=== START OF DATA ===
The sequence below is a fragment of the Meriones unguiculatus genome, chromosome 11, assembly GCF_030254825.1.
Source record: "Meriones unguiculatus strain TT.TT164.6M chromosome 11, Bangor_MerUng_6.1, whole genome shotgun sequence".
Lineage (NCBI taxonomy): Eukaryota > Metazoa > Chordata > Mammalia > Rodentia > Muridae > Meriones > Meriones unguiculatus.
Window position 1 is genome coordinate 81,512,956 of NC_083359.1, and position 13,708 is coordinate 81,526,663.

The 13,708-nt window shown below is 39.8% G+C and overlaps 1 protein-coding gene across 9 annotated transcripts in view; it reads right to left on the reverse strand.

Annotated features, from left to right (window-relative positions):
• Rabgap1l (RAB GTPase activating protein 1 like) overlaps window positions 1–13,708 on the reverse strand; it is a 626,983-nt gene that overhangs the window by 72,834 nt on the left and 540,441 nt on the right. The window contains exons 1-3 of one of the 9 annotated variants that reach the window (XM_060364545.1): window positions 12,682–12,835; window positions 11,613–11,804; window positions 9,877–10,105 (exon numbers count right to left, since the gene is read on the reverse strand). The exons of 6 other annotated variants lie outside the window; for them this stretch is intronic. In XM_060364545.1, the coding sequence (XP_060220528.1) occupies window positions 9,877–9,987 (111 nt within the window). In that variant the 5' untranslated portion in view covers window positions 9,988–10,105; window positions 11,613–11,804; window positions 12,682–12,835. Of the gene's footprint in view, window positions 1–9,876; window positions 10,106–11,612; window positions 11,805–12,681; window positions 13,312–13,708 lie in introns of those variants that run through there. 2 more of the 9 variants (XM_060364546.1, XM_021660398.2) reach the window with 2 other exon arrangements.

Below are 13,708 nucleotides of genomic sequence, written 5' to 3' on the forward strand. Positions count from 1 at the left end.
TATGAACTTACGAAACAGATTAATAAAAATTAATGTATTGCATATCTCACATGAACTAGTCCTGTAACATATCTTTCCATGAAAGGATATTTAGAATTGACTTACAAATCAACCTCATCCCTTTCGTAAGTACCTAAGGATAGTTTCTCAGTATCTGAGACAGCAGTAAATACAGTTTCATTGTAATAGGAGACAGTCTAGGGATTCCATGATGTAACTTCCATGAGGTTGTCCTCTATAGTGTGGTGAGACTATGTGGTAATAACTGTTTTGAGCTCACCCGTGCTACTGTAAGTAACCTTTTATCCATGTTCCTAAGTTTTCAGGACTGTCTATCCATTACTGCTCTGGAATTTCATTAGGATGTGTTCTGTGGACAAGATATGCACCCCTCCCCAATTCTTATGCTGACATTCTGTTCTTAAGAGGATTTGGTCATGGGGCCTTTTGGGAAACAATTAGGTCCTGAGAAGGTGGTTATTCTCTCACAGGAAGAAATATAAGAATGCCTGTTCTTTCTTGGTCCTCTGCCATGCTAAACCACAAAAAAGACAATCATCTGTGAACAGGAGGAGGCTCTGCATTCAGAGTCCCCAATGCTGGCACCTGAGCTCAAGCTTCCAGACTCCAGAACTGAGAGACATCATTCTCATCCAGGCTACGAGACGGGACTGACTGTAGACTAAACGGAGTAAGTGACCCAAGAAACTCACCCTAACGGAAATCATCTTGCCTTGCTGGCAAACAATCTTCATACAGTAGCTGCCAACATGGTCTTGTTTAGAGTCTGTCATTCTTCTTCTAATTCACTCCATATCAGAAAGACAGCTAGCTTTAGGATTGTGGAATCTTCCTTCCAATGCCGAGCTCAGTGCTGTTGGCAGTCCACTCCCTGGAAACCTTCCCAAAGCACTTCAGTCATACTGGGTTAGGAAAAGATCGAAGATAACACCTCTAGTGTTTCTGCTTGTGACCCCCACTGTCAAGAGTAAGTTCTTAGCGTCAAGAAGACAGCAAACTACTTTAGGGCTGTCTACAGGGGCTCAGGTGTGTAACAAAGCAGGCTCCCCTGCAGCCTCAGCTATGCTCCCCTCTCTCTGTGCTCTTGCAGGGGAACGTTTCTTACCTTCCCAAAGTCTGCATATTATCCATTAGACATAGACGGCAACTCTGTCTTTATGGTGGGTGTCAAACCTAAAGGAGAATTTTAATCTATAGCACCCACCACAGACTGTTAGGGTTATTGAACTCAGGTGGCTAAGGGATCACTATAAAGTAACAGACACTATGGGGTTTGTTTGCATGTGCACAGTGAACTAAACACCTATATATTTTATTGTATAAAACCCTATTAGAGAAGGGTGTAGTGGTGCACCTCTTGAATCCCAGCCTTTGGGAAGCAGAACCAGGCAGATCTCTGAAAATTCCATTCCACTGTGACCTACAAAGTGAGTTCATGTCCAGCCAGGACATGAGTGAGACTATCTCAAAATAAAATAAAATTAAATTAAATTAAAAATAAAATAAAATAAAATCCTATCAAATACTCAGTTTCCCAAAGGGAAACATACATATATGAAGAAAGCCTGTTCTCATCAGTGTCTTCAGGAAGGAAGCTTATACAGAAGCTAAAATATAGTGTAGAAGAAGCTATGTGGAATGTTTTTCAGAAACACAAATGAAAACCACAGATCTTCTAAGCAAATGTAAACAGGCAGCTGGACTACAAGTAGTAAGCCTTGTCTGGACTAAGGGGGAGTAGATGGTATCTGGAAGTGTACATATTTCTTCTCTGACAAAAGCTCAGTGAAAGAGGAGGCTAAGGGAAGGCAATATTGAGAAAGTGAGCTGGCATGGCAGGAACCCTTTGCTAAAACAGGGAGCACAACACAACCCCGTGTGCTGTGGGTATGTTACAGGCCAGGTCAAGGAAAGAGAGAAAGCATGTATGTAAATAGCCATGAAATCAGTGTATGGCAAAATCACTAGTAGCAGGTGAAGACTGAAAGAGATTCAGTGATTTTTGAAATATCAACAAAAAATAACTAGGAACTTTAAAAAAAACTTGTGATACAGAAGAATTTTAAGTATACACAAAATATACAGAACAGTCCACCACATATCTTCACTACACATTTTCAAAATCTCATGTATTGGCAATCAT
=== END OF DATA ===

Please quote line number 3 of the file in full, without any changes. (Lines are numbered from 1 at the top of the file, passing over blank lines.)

Lineage (NCBI taxonomy): Eukaryota > Metazoa > Chordata > Mammalia > Rodentia > Muridae > Meriones > Meriones unguiculatus.